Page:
When Walter Galloway, 37, came home that night, his wife had a full report on all the neighborly shenanigans. The next evening, the Galloways prepared to pick their kids up from the golf links, but first Galloway went looking for Christian, and when he couldn’t find him, used some raw language to neighbor Mrs. H.K. Cassidy. (He might have used rougher language still, had he known the Cassidys had loaned Thomas Christian a handgun, "for protection.") Mr. Cassidy objected to Galloway’s caddishness, and the two tussled in the Cassidy yard at 4040 East Boulevard.

Galloway lost. Then he rejoined Madge in the car, where upon they saw Thomas Christian, 52, stomping down the block. Galloway said they might as well see what the fellow had to say, maybe straighten everything out. Christian leaned into the car with one foot on the running board and Galloway asked, "So, Old Man Christian, who’s the boss in your house, you or your wife?"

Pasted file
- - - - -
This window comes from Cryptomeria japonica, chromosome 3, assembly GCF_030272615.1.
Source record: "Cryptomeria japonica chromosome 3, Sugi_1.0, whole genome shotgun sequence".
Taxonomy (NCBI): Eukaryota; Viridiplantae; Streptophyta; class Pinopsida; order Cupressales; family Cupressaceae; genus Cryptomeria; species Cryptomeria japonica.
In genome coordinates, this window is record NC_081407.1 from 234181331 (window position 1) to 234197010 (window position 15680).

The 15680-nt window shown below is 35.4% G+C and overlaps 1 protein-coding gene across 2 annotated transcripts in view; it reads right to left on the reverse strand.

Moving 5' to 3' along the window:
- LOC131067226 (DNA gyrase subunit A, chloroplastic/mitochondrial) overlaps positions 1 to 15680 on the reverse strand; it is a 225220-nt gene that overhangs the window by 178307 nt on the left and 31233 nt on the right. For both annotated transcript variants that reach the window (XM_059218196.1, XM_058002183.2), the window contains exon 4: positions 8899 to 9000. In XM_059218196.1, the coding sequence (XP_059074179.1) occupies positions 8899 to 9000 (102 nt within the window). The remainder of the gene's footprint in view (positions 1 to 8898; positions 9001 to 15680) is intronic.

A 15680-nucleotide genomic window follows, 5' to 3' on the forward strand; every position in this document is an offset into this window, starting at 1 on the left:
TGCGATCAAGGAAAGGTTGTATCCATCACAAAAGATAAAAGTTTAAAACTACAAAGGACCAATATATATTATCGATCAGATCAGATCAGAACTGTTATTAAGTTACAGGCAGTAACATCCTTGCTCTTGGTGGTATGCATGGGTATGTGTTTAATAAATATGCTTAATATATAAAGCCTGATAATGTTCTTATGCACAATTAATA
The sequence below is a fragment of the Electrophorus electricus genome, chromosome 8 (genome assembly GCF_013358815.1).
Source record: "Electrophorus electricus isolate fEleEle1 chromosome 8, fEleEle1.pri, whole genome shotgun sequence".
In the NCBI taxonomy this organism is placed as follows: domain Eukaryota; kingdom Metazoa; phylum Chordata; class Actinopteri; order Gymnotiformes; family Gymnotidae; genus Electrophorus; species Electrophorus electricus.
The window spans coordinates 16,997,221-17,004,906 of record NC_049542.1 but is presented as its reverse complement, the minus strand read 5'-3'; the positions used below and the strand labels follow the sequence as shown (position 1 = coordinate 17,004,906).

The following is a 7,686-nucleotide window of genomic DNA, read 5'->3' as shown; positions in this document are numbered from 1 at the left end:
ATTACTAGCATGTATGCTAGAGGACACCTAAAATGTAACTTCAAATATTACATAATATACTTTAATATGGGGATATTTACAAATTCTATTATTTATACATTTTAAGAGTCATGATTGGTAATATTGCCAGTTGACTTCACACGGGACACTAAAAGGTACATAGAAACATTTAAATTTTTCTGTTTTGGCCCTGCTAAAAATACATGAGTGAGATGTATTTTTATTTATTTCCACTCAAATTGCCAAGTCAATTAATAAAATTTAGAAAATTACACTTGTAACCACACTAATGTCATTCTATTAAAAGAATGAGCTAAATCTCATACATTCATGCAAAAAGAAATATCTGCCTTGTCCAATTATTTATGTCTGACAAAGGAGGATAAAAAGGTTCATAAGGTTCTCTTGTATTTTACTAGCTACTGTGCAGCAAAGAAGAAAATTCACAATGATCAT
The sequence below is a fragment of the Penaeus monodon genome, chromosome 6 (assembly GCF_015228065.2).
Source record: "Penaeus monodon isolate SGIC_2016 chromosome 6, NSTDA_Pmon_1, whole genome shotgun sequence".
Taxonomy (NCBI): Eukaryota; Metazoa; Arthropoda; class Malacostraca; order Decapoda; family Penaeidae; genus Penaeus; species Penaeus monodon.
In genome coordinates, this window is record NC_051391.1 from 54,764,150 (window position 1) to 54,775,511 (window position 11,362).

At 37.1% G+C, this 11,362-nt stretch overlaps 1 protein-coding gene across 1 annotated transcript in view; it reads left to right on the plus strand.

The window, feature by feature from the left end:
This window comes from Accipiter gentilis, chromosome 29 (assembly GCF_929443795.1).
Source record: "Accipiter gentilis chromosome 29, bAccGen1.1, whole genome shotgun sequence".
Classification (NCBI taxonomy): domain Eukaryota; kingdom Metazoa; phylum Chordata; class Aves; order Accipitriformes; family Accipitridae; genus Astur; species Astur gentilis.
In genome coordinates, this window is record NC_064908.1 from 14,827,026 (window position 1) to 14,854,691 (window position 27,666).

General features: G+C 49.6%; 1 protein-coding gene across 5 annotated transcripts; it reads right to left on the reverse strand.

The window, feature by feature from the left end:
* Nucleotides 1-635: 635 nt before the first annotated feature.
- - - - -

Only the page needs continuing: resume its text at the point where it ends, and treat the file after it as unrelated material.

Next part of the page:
"I’ll show you whose boss!" said Christian. That’s when he showed the gun. "I’ll show you whether I’ll shoot or not! When I shoot, I aim to kill!" And he did. Mrs. Galloway pulled her husband over to her side and bravely scooted under him and to the wheel, closer to the gunman. "Drive, honey, drive," urged Galloway, and she did, to Culver City Hospital. It took him three days to die, but he did today.

They called it the red wagon slaying, and the trial was notable for little Naomi taking the stand and swearing Mrs. Galloway had told her mother that one day she’d wake up a widow, and for the huge grin the defendant wore in the dock until the judge admonished him to knock it off.